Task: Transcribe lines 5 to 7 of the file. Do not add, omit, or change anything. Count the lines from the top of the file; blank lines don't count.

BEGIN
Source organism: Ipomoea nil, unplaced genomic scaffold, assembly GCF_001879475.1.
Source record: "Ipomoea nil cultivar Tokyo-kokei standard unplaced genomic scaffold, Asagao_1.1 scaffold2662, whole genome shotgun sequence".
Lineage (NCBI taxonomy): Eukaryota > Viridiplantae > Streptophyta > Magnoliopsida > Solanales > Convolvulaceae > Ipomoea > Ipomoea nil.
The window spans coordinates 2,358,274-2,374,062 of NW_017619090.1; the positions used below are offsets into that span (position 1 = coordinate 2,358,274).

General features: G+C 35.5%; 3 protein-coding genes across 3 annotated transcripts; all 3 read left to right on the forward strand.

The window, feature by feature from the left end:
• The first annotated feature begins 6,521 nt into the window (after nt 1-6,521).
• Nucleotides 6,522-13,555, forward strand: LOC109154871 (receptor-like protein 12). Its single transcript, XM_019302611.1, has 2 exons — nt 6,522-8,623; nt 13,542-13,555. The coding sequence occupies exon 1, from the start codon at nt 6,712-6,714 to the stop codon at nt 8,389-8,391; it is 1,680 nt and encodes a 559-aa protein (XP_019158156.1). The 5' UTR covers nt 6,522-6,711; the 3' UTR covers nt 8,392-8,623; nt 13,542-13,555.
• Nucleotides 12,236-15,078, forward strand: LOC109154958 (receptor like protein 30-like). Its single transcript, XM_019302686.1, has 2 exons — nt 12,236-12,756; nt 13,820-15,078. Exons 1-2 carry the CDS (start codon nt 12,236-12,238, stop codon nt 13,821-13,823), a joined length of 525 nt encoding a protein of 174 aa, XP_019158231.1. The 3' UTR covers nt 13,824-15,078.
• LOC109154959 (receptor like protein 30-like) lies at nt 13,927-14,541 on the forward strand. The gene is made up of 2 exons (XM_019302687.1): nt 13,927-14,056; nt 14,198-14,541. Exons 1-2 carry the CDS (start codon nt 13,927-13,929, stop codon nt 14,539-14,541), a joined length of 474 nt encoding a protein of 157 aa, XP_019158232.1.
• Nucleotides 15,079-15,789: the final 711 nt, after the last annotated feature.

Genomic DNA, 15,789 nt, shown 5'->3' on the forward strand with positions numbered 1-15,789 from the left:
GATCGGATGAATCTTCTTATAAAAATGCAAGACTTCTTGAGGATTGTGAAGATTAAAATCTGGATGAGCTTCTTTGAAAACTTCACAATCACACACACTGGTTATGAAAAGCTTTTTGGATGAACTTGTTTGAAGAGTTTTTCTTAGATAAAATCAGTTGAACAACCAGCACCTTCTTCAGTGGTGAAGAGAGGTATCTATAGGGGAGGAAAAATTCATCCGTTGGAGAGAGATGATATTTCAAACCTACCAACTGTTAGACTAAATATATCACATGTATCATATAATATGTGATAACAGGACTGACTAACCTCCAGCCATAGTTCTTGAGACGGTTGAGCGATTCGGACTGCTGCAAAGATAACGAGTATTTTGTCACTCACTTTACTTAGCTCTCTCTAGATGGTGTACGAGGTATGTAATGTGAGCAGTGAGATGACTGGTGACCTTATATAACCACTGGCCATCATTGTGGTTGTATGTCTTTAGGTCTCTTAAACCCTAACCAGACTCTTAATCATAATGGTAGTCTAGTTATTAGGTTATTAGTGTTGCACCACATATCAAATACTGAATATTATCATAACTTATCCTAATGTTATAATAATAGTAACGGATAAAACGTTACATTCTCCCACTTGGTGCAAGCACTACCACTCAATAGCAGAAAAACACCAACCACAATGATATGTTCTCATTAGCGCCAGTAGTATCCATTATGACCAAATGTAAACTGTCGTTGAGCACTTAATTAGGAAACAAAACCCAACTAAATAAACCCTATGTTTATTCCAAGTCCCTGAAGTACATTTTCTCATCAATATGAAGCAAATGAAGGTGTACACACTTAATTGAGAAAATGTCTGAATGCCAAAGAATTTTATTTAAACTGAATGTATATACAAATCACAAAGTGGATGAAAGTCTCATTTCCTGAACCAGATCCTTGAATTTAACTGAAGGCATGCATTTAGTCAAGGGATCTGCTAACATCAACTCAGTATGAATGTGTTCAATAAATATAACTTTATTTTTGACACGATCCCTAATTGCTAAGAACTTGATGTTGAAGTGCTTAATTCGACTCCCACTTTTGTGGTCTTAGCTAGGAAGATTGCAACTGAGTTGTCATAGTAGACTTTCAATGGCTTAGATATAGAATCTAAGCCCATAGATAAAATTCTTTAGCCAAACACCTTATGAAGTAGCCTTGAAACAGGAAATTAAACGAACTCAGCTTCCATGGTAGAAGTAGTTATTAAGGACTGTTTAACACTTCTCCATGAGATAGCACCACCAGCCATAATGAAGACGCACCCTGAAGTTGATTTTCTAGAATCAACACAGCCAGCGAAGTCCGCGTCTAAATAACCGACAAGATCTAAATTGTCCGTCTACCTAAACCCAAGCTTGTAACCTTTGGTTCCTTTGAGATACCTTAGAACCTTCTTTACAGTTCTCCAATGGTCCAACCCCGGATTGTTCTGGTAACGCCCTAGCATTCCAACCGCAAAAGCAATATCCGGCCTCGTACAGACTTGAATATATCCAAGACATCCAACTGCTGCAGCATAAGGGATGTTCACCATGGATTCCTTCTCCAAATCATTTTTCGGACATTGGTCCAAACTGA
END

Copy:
General features: G+C 35.5%; 3 protein-coding genes across 3 annotated transcripts; all 3 read left to right on the forward strand.

The window, feature by feature from the left end:
• The first annotated feature begins 6,521 nt into the window (after nt 1-6,521).